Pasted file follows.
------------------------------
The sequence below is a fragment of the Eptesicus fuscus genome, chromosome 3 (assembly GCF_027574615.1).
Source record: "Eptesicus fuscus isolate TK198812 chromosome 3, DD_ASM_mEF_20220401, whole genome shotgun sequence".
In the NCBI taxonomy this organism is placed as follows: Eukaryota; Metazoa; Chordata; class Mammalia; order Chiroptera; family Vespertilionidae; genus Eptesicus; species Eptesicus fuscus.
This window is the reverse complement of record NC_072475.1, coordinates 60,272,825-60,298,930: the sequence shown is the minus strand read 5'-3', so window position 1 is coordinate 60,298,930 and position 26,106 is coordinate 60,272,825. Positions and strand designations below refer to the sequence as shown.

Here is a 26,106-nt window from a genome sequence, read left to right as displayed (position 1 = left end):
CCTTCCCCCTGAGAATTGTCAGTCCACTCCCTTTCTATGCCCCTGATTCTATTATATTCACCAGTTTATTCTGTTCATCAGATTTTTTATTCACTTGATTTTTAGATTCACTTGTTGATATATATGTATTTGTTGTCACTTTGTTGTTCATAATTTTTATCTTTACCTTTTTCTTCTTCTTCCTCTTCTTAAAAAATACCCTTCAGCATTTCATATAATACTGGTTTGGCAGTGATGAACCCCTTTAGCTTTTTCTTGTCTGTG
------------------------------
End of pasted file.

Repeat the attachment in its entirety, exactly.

The sequence below is a fragment of the Eptesicus fuscus genome, chromosome 3 (assembly GCF_027574615.1).
Source record: "Eptesicus fuscus isolate TK198812 chromosome 3, DD_ASM_mEF_20220401, whole genome shotgun sequence".
In the NCBI taxonomy this organism is placed as follows: Eukaryota; Metazoa; Chordata; class Mammalia; order Chiroptera; family Vespertilionidae; genus Eptesicus; species Eptesicus fuscus.
This window is the reverse complement of record NC_072475.1, coordinates 60,272,825-60,298,930: the sequence shown is the minus strand read 5'-3', so window position 1 is coordinate 60,298,930 and position 26,106 is coordinate 60,272,825. Positions and strand designations below refer to the sequence as shown.

Here is a 26,106-nt window from a genome sequence, read left to right as displayed (position 1 = left end):
CCTTCCCCCTGAGAATTGTCAGTCCACTCCCTTTCTATGCCCCTGATTCTATTATATTCACCAGTTTATTCTGTTCATCAGATTTTTTATTCACTTGATTTTTAGATTCACTTGTTGATATATATGTATTTGTTGTCACTTTGTTGTTCATAATTTTTATCTTTACCTTTTTCTTCTTCTTCCTCTTCTTAAAAAATACCCTTCAGCATTTCATATAATACTGGTTTGGCAGTGATGAACCCCTTTAGCTTTTTCTTGTCTGTG